Caroline Lucas in The Daily Express

You might think that with so many people on both Left and Right using the language of environmentalism the Green Party no longer has any function. Isn’t everybody green these days anyway? Can’t the main parties be left to look after the future of the planet.

Yet If the pollsters and the bookies are right, the Green Party is on course to win the Brighton Pavilion seat in the coming general election, and I could become a Westminster MP. I like to think I’d make a bigger difference than one more Conservative or Labour MP. Like the best amongst those, I would argue for policies that will bind British society into a closer, more cohesive community. I would also bring the positive policies that Greens in other countries’ parliaments have brought. And I would definitely fight for fairness.

We do get asked, haven’t the other parties stolen the Greens’ clothes? But the answer is No. It is true that the big three parties over the last 20 years have moved many of their policies in our direction. But notwithstanding all the rhetoric and the spin they have more often than not dragged their feet. For instance, while the German government with its Green Party energy minister was forging ahead with a programme for a million solar roofs – one of Germany’s greatest recent industrial achievements, which has helped cut people’s fuel bills and created huge numbers of jobs – Tony Blair was dithering with a programme for just 3,000 solar roofs, and the project was a flop because he failed to build in the incentives that the German government did. Messrs Brown and Cameron are now promising to do better, but they’re still years behind the Greens.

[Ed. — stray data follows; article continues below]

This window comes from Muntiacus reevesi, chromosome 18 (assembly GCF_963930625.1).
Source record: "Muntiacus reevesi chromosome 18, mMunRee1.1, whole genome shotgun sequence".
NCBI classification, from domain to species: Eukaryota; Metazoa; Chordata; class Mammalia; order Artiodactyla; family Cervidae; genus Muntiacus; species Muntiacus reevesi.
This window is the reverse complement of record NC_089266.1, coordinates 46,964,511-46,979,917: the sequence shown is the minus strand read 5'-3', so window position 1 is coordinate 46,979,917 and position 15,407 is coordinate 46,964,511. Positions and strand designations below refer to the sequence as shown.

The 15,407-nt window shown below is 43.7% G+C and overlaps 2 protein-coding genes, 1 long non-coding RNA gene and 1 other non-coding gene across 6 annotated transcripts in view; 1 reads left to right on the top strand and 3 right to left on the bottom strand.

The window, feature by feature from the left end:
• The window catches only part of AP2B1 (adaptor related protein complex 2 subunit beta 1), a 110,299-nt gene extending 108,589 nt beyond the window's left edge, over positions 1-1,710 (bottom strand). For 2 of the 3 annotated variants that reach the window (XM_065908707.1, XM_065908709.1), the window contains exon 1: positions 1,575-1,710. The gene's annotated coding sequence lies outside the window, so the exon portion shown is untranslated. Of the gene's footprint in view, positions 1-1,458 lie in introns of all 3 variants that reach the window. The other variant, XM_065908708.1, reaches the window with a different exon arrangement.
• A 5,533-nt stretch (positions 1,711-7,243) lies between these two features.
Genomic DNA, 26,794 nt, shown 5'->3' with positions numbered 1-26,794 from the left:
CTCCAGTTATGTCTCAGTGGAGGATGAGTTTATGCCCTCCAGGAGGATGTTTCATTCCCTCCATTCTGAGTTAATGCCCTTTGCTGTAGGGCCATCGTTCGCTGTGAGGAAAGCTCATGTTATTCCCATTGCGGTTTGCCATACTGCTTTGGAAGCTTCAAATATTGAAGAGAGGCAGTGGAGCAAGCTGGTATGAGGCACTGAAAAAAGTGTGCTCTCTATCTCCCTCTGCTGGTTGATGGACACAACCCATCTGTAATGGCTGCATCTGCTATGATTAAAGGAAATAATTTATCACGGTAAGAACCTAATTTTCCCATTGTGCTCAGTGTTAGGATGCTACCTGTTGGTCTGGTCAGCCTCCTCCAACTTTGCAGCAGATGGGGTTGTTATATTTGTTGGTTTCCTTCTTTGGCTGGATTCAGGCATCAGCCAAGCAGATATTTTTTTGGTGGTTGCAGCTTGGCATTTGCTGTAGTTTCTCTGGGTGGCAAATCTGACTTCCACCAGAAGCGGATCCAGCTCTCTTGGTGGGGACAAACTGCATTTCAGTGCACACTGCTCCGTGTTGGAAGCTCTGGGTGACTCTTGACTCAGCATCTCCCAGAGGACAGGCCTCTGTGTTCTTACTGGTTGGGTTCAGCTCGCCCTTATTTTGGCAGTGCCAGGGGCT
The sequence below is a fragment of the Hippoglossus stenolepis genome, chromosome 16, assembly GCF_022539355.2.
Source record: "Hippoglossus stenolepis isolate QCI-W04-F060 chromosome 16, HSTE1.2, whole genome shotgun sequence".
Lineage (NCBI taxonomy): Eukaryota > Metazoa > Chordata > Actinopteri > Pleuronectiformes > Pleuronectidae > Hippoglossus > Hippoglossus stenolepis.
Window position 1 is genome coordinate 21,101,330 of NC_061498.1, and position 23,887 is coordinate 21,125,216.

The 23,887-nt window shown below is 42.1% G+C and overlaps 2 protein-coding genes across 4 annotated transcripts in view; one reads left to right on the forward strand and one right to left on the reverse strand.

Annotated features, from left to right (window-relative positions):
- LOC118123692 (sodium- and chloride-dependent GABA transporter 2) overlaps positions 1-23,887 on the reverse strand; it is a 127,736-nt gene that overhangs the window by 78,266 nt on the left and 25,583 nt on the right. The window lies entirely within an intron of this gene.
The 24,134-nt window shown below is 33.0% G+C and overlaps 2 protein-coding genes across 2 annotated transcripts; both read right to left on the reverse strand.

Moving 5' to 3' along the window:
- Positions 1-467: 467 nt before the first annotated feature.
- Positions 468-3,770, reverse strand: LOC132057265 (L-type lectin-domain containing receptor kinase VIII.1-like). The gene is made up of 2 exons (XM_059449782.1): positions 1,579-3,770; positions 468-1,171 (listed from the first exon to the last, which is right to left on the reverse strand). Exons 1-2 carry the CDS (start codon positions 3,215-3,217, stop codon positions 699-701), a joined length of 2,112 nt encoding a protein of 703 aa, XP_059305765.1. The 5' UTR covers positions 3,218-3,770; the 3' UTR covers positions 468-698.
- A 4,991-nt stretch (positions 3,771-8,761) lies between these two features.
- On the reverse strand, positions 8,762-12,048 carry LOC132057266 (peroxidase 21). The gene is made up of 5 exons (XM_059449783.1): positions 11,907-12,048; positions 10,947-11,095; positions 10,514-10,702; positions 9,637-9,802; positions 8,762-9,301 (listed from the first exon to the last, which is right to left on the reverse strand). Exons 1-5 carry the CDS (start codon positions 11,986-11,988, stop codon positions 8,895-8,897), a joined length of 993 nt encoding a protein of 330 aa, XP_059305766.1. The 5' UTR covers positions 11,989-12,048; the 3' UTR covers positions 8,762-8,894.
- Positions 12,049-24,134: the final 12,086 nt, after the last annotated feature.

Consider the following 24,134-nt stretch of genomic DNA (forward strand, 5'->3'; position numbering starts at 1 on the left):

Labour has also managed to give green policies a bad name. Take recycling. In principle, recycling is an excellent idea all round. It cuts waste and it cuts pollution. It sustains several times as many jobs per tonne of waste as either burying rubbish or burning it, and it does so without the unpleasant environmental side-effects. Recycling in fact offers one of the keys to the re-industrialisation of Britain’s economy, to create a more balanced as well as more sustainable system. Above all you need to make it as easy as possible for everyone to recycle. But what has Labour done? It has failed to provide most places with workable and convenient recycling schemes. It has alienated countless people with petty authoritarianism and threats of fines (if they leave their bin open by half an inch).

Labour has given eco-taxes a bad name too. An eco-tax as the Green Party understands it is not a stealth tax. It’s not something intended to become a long-term source of revenue. It’s meant to be a tool for switching taxation from “goods to bads” – taxing pollution and waste of resources. And for the Greens, eco-taxation is meant to be part of an overall tax reform. The total Green Party tax package would, for instance, involve scrapping employers’ national insurance contributions, which are basically a tax on jobs. We would also scrap VAT, a complicated bureaucratic tax widely hated by business people. Even if a business ended up paying an equivalent amount of a simpler tax, it would be saved a lot of time-wasting paperwork.